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Short course intermittent chemotherapy in childhood tuberculosis

Intermittierende Kurzzeit-Chemotherapie bei Tuberkulose im Kindesalter

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Summary

A total of 130 children diagnosed as having pulmonary and extrapulmonary tuberculosis who received short course intermittent chemotherapy between 1978–1992 were evaluated retrospectively. One hundred and ten children with tuberculosis were treated with isoniazid (10–15 mg/kg, maximum 400 mg), rifampin (10–15 mg/kg, maximum 600 mg), and streptomycin (30 mg/kg, maximum 1 g) daily, for 15 days. Treatment was completed with similar doses of isoniazid and rifampin twice a week for a period of 9 months. Since 1986, 20 children with tuberculosis were being treated with the same regimen but without streptomycin. The majority of patients in these cases had pulmonary tuberculosis (75%), followed by lymph nodes (9%), pleural (7%), bone and joint (5%), miliary (3%), and abdominal tuberculosis (1%). The clinicoradiologic response to treatment was observed to be excellent. Only one case of relapse was detected, which was the case of a patient with lymph node tuberculosis that occurred 18 months after the completion of treatment. No serious adverse drug reaction was observed in any of the cases mentioned. In conclusion, short-course low-dose intermittent chemotherapy is an effective and economical treatment with minimal side effects for pulmonary and extrapulmonary tuberculosis in childhood.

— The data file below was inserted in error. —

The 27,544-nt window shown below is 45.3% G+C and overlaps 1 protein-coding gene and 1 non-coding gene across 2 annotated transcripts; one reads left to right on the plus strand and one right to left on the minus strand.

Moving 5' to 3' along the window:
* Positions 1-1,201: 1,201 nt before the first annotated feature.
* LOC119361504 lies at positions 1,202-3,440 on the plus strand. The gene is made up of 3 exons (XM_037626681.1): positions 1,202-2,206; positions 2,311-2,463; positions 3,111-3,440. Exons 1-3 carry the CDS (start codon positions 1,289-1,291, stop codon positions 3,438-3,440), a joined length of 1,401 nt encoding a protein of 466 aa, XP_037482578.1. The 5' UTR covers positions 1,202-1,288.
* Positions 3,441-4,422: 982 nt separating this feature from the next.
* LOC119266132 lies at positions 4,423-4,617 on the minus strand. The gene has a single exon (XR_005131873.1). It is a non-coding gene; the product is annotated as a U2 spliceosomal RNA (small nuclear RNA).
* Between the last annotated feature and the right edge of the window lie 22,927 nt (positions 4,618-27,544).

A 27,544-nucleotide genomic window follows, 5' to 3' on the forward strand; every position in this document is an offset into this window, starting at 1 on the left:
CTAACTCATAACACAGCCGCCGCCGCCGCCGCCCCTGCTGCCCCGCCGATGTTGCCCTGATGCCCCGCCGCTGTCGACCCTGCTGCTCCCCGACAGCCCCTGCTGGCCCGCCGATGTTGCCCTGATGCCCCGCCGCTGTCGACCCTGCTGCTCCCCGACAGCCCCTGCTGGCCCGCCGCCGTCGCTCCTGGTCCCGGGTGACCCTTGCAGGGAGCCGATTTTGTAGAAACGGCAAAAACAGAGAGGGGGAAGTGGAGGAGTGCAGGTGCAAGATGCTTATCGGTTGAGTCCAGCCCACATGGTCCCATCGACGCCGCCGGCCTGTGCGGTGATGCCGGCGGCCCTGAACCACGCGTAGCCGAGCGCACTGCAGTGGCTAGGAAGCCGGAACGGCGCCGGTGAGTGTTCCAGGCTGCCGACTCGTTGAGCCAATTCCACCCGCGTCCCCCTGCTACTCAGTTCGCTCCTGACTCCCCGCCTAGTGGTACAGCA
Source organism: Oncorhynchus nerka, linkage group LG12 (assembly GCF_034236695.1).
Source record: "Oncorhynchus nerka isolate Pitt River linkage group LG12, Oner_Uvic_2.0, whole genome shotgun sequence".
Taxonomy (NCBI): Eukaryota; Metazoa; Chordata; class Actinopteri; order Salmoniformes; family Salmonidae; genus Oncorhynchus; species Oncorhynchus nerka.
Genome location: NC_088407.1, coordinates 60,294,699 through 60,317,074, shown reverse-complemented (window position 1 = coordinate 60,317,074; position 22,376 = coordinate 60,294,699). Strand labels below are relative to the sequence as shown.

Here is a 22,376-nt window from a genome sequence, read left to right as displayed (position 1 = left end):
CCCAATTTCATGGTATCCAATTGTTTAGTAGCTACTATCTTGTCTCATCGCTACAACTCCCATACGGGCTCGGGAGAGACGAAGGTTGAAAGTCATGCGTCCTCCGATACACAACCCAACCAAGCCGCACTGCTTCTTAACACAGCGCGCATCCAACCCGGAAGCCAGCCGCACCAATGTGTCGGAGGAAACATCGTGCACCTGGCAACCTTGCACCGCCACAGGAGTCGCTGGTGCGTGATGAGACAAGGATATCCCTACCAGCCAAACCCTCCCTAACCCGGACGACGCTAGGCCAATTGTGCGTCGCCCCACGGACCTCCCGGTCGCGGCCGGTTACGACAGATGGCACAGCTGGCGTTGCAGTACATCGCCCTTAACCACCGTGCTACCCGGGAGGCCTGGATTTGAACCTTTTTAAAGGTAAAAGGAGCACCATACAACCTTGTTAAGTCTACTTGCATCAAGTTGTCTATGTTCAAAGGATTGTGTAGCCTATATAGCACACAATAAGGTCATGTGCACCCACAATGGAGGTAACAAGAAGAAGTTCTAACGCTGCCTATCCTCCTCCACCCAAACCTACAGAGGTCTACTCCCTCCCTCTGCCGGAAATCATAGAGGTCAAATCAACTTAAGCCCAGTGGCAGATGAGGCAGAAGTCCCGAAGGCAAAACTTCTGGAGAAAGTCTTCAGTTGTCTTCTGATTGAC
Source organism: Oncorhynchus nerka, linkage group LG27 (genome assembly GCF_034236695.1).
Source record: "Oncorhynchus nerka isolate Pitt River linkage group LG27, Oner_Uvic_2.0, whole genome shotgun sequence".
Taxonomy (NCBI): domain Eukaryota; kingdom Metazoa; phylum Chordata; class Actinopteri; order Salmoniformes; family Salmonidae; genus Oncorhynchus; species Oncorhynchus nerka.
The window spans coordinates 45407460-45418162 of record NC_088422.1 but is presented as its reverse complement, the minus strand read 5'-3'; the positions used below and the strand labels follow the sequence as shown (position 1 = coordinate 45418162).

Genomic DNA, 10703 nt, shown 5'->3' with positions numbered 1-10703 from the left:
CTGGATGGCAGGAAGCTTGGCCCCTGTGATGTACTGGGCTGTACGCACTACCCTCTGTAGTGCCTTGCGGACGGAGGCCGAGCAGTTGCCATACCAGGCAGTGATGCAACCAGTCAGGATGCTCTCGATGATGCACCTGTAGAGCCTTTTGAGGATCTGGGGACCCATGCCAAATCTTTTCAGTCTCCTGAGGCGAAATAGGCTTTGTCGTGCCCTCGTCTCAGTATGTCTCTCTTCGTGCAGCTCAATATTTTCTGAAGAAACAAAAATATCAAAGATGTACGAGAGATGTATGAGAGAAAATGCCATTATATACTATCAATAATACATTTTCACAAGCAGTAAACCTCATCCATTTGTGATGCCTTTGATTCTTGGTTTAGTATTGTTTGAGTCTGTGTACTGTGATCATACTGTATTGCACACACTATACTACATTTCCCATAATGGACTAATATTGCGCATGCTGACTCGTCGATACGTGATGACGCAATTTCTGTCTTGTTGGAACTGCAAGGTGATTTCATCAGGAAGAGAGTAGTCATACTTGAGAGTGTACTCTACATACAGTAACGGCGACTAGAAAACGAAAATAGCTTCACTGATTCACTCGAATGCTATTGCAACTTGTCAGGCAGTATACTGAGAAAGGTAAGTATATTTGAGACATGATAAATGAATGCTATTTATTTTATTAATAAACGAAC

Zusammenfassung

Zwischen 1978 und 1986 wurden in der Abteilung für Pneumologie im Kinderkrankenhaus Hacettepe 110 Patienten mit Tuberkulose 2 Wochen lang täglich mit Isoniazid (10–15 mg/kg, Maximum 400 mg/d), Rifampicin (10–15 mg/kg, Maximum 600 mg/d) und Streptomycin (30 mg/kg, Maximum 1 g/d) behandelt. Danach wurde die Therapie mit Isoniazid und Rifampicin zweimal wöchentlich in der gleichen Dosierung für insgesamt 9 Monate weitergeführt. Ab 1986 wurden 20 Patienten diesmal ohne Streptomycin also nur mit Isoniazid und Rifampicin in der gleichen Weise behandelt. Die Mehrzahl der Patienten hatte Lungentuberkulose (75%), außerdem lagen in 9% der Fälle Lymphknoten-, 7% Pleura-, 5% Gelenk- und Knochentuberkulosen, 3% miliäre und 1% abdominale Tuberkulosen vor. Bei allen Patienten war die Behandlung erfolgreich. Bei der Langzeit-Beobachtung wurde bei einem Patienten mit Lymphknotentuberkulose ein Rückfall festgestellt. Außer einem vorübergehenden Transaminasenanstieg bei einem Patienten wurden keine Nebenwirkungen beobachtet. Die kurzfristige, niedrig dosierte Intermittierende Therapie wird als eine ökonomische Therapie, mit geringen Nebenwirkungen für verschiedene Formen pulmonaler und extrapulmonaler Tuberkulose im Kindesalter vorgeschlagen.

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Correspondence to Prof. A. Göçmen M. D..

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Göçmen, A., Özçelic, U., Kiper, N. et al. Short course intermittent chemotherapy in childhood tuberculosis. Infection 21, 324–327 (1993). https://doi.org/10.1007/BF01712456

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Keywords

  • Tuberculosis
  • Rifampicin
  • Adverse Drug Reaction
  • Isoniazid
  • Rifampin